YWCA NWT still searching for permanent home after Rockhill apartment fire

Over a week after a fire consumed the Rockhill apartment building in Yellowknife, the YWCA NWT — which leased the building from the N.W.T. government — is still in search of a permanent home.

The organization is still trying to figure out where its funding will come from

A firefighter fights the flames from the ground at Rockhill apartments in Yellowknife. The residents of the building have all found housing for now, but the YWCA, who leased the building and had its offices in it, is still in search of a home. (Priscilla Hwang/CBC)

Over a week after a fire consumed the Rockhill apartment building in Yellowknife, the YWCA NWT — which leased the building from the N.W.T. government — is still in search of a permanent home.

"Things are still really up in the air," said Alayna Ward, the organization's director of community relations.

The YWCA NWT used to work out of the Rockhill apartment building on 54 Avenue, before an Oct. 2 fire destroyed the building. Within hours of the fire, 33 displaced families had been housed.

Alayna Ward is the director of community relations for the YWCA NWT. (Submitted by Alayna Ward)
There's no permanent office space, and there's no decisions made on if families are going to be moved back into a centralised housing unit [at this time]," said Ward.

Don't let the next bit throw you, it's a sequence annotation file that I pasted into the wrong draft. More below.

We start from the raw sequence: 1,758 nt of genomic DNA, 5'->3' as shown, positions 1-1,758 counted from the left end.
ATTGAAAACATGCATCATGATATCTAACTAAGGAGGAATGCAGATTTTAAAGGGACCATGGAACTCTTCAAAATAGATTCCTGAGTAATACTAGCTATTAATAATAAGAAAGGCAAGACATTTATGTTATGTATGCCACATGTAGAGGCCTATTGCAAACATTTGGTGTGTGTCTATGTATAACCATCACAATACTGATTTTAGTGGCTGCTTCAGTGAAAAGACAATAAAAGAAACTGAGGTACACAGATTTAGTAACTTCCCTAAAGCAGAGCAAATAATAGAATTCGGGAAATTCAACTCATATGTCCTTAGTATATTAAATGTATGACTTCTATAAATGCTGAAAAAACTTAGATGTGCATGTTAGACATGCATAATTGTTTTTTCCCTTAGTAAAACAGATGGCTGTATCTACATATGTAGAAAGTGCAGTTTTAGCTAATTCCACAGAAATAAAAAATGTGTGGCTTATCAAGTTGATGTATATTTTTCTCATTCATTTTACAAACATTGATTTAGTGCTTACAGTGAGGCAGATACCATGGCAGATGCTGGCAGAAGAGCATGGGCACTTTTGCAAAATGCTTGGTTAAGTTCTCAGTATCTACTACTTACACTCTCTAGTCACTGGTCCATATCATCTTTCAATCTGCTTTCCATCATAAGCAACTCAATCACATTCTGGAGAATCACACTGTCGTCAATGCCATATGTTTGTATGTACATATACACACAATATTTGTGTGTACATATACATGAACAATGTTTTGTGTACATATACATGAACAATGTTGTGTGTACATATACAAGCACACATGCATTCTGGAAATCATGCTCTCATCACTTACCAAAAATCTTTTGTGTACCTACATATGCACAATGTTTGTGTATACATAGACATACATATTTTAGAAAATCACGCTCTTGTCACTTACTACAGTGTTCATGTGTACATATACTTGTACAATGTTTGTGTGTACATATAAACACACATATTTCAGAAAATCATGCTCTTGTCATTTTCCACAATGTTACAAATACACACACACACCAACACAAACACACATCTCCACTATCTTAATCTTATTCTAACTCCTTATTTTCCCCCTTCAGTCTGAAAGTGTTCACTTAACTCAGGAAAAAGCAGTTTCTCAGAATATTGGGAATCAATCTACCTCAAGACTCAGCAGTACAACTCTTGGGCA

For now, families have moved into apartment buildings across the city or are staying with family members.

Meanwhile, the YWCA's staff are split up. Housing staff have found temporary office space on Gitzel St., while their administrative staff are in another temporary location in town.

Ward said the organization is in the midst of finding office space, but it's difficult right now with funding up in the air.

The YWCA rented out the 33 transitional housing units at Rockhill, according to Ward, and that rent offset a lot of salary costs for the organisation's supported housing staff.

"Without that revenue … there is no revenue coming in to pay the housing staff, which obviously creates a huge gap in funding for the YWCA staff and support," she said, adding that where that future funding will come from is "still being explored."

Ward said the organization is still figuring out how it will deliver some of its services, including after school care and empowerment programs.

The cause of the fire is still under investigation, according to the territory's fire marshal Chucker Dewar.

He said the investigation has been challenging because officials believe the fire's source was destroyed during firefighting efforts.

"Little evidence could be drawn from the physical scene," he said.

Dewar said his team is talking to first responders, tenants and eyewitnesses to figure out how the fire started, adding that early photos of the fire indicate it originated on the ground floor. 

He said he doesn't have any reason to believe the fire is suspicious, and is asking anybody who might know anything about the cause of the fire to contact his office.